for all of you with mortgages (all the McSavvy ‘i’m renting’ folks need not read this!)
margins on lending are shooting up for irish banks, the Euribor may be the cost of funds but it appears that lenders here are having to pay even more than that to get the funds. I heard (at board level from a major lender) that their blended rates are at 5% right now.
Expect - actually i’ll basically guarantee ya - rates to rise for every lender. we have seen it with many banks already but it seems this will be the week that it goes across the board.
If you are processing a loan make sure you get a loan offer asap so that you can lock into your rate, and for those of you on variables it may be worth calling your bank and trying to tie into a tracker.
This is very significant. People trading on needing to remortgage as well as FTBers will get caught. 30-40 bps would put around 1% on the much vaunted affordability index flouted be comical and his ilk.
trackers are shooting up fast as well. they are based on the ECB (normally) and that means 4% with (as a rule) up to 1% margin, but the Euribor is 4.7%+ so there is no margin, they are going to be removed from the market altogether in the short term or made very expensive, the solution is to base them on euribor but that would be unpopular. anyways, rates are on the up even though the ECB hasn’t moved them.
BOS announcement arrived in my inbox today, +55 basis points on investor loans, and commissions slashed for brokers. all rates including trackers have gone up. I wouldn’t mind some good news for a change!
3-5yr fixed rates have seen a 10bip raise in the last week, even long money is getting the shaft now.
re: BOS, there is no time, we got hit on any case that isn’t closed! that means people with loan offers might not even get what they thought they would. its a mess.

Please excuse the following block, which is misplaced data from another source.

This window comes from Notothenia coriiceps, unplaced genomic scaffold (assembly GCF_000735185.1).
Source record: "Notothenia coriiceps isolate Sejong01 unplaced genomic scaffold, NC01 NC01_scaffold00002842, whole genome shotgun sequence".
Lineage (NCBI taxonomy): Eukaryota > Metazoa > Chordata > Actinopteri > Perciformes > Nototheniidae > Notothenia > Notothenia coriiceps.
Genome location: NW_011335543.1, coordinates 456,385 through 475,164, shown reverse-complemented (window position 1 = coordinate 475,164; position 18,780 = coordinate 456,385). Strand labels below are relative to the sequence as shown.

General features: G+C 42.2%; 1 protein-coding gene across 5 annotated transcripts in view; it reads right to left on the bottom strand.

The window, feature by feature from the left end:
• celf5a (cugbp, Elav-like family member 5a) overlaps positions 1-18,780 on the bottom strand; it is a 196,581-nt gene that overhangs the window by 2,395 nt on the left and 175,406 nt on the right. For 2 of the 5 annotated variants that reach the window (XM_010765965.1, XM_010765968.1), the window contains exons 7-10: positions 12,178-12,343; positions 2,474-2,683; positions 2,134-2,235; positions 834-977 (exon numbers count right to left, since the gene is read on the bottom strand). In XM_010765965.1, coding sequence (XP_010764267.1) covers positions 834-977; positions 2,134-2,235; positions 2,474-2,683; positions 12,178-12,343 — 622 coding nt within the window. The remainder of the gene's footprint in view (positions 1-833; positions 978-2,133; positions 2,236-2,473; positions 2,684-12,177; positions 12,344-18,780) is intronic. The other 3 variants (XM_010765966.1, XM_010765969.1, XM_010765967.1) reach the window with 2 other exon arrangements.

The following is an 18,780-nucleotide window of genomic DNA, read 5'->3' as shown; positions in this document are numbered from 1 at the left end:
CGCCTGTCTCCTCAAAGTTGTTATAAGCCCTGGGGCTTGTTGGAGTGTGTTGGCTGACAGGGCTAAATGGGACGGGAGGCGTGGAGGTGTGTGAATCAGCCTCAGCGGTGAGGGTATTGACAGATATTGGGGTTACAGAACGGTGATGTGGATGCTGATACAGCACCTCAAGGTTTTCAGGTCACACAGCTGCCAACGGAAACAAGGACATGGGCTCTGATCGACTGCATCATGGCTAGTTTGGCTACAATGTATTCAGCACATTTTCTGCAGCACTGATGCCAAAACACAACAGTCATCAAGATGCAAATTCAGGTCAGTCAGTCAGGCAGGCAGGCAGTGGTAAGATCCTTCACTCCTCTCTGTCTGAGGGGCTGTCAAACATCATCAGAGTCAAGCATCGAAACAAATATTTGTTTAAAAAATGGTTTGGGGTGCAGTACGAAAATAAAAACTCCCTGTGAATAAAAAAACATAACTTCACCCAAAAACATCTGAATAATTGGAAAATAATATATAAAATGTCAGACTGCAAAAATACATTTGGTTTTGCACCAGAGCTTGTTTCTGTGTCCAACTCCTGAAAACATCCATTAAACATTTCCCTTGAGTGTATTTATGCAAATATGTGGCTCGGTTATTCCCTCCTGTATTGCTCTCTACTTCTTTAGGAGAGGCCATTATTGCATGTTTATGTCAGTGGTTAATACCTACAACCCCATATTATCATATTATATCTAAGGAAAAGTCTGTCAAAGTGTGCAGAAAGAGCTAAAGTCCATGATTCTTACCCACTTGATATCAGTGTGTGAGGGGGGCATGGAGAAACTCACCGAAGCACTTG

With all that’s going on, interest rates going up etc, do you think that any of the lenders are having cash-flow issues? Do you think there’s a knock-on effect for further (non-ECB) interest-rate rises on foreclosures. Do you think any lenders are at risk of going to the wall?
The reason I ask is that I recently spread a deposit across a few of the lenders (won’t name any). I Inherited a bit of derelict property (with my brothers) a while back and we agreed a sale nov 2006 at asking + 33%.
I was all set to ‘get on the ladder’ back then, but luckily for me a combination of two incompetent small-town solicitors and a buyer delaying the conveyancing (see you in court for my late-fees on CGT), I didn’t see a penny until Jan this year when the writing was very much on the wall.
So after clearing a bit of travelling debt and a car loan I’ve got 40k tucked away and am sitting in a good place (hence the username). But I’d hate for my position to be comprimised by one of the lenders getting into a spot of bother and my deposit balance with them not being available at the notice I expected when I opened the account.
Any thoughts on any risky institutions? I mean, I was all set to put some of the cash into Northern Rock a year ago (more of the jammyness)
we don’t generally wish to finger anybody for fear it comes true
Split the €40k across 2 banks to get the full insurance or use Rabo who have the best deposit insurance at about €35k ( Dutch Central Bank) and the balance in Northern Rock who are a state owned and guaranteed bank nowadays .
If you had €400k it could be messy splitting it across a load of institutions .
Betwen Rabo and NIB you would be completely protected - Rabo 100% of 20k + 90% of next 20k (I think) and NIB owned by Danske bank is 100% of 300,000 DKK. (These figures are from memory, so you need to check them before you leap!).
My elderly parents have their life savings in an Irish building society high interest savings account - but when I next talk to them I’m going to tell them to transfer it to Northern Rock asap. Their interest rates are almost as high as any out there, and they are probably the most solid bank in the world at the moment.
There’s a big drive to acquire resources for the Irish banks at the moment. You’ll probably notice all the regular saver and term deposit account ads in the papers at the moment. Inter bank lending has dried up and institutions are driving the effort to bring in deposits to improve their liquidity ratio. That’s being hammered into even the lowest front line staff in the big institutions.
Anecdotally my variable rate car loan has gone up. I’ll assume they’ll try increase rates on these type of loans and credit cards as they can. The vast majority of mortgages taken out over the last 7 to 10 years are trackers in my opinion. Anyone who I know in this period that bought a property is on a tracker.